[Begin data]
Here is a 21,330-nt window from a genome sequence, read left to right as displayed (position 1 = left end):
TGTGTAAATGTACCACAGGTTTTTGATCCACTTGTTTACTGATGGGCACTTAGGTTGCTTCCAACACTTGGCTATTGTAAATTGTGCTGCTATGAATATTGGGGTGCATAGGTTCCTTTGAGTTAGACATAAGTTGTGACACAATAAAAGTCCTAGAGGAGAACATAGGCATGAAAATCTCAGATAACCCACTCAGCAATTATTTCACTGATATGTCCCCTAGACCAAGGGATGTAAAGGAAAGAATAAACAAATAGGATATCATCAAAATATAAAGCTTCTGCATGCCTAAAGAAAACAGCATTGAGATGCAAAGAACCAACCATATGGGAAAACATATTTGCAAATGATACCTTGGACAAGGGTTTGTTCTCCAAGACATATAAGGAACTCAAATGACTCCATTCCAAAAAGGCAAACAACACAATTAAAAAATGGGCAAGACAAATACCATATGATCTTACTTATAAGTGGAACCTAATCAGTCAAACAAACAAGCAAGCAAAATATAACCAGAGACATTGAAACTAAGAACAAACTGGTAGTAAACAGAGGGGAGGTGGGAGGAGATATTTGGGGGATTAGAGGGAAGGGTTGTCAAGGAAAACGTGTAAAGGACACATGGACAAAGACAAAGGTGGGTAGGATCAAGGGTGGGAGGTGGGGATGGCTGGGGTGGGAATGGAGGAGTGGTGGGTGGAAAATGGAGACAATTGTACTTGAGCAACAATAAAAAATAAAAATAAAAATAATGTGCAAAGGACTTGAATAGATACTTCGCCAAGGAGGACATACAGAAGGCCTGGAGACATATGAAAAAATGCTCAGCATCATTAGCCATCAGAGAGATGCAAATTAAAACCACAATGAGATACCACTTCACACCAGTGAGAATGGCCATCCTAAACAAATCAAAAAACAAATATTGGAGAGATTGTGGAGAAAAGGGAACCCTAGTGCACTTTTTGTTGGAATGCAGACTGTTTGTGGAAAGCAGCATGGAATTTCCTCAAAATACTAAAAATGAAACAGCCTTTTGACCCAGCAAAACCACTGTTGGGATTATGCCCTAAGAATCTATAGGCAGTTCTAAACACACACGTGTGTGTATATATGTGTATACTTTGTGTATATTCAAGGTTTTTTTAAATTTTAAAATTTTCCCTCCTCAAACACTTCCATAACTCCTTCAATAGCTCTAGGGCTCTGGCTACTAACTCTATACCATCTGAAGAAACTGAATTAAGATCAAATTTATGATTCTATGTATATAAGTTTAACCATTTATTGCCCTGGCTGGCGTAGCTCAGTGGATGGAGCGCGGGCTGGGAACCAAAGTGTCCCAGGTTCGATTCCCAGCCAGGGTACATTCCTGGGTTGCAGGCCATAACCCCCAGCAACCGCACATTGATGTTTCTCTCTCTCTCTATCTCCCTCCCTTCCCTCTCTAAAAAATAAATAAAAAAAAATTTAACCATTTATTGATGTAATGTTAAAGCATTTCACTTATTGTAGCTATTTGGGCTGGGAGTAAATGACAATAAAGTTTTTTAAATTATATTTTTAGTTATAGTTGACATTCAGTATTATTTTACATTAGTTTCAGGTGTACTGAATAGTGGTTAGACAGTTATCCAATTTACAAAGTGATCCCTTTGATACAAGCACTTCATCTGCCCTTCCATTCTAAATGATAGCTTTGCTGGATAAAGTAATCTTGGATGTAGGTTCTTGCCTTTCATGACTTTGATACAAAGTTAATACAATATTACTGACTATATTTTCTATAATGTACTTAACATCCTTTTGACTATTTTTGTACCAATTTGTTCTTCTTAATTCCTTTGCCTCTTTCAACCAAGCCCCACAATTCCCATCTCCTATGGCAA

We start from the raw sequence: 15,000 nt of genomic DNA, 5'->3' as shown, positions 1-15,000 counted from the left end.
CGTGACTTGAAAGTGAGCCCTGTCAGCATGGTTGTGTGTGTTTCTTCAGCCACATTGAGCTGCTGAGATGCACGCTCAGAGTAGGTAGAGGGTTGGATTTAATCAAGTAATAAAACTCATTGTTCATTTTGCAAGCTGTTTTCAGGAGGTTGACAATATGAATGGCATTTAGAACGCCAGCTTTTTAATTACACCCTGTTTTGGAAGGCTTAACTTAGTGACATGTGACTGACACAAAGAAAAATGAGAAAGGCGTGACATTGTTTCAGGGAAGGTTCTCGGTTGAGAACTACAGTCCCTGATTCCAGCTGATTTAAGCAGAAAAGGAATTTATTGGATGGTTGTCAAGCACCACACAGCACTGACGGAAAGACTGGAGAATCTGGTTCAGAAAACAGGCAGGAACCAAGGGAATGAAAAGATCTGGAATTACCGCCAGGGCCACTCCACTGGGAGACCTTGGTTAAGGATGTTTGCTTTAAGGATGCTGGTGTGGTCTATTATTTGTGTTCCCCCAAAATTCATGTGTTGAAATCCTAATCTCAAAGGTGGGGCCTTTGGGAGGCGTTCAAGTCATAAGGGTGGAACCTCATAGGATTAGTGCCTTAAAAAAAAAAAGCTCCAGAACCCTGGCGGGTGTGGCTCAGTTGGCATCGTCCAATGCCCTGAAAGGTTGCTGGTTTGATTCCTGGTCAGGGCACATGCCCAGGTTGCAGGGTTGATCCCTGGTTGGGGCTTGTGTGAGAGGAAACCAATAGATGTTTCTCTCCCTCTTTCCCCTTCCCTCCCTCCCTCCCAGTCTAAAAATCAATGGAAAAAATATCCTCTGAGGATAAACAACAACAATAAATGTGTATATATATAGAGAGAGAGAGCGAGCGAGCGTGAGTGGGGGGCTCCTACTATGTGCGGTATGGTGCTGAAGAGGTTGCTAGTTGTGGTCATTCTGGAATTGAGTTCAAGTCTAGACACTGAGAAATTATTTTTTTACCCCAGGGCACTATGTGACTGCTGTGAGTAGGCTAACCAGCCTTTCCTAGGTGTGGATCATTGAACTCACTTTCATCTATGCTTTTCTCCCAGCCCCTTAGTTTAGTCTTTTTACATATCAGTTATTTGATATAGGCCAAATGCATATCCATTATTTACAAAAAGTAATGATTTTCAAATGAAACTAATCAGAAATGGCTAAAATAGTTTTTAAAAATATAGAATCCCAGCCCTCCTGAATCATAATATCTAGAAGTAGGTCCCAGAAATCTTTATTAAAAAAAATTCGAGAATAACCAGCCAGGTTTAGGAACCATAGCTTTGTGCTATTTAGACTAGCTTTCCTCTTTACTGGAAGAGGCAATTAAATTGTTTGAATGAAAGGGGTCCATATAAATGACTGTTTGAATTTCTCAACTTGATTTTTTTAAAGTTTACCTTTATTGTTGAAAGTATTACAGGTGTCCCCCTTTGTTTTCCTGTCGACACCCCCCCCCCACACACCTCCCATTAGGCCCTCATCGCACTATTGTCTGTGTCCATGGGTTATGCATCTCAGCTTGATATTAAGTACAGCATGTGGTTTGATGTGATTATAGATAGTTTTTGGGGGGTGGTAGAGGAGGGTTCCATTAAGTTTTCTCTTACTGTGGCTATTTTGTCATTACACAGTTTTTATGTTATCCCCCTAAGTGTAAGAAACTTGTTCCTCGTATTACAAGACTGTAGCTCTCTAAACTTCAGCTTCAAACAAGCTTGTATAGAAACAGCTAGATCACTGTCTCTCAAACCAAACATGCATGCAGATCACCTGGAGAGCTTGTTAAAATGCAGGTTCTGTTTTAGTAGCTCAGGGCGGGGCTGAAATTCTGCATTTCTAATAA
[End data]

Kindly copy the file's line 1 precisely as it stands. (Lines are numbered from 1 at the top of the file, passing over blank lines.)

Here is a 21,330-nt window from a genome sequence, read left to right as displayed (position 1 = left end):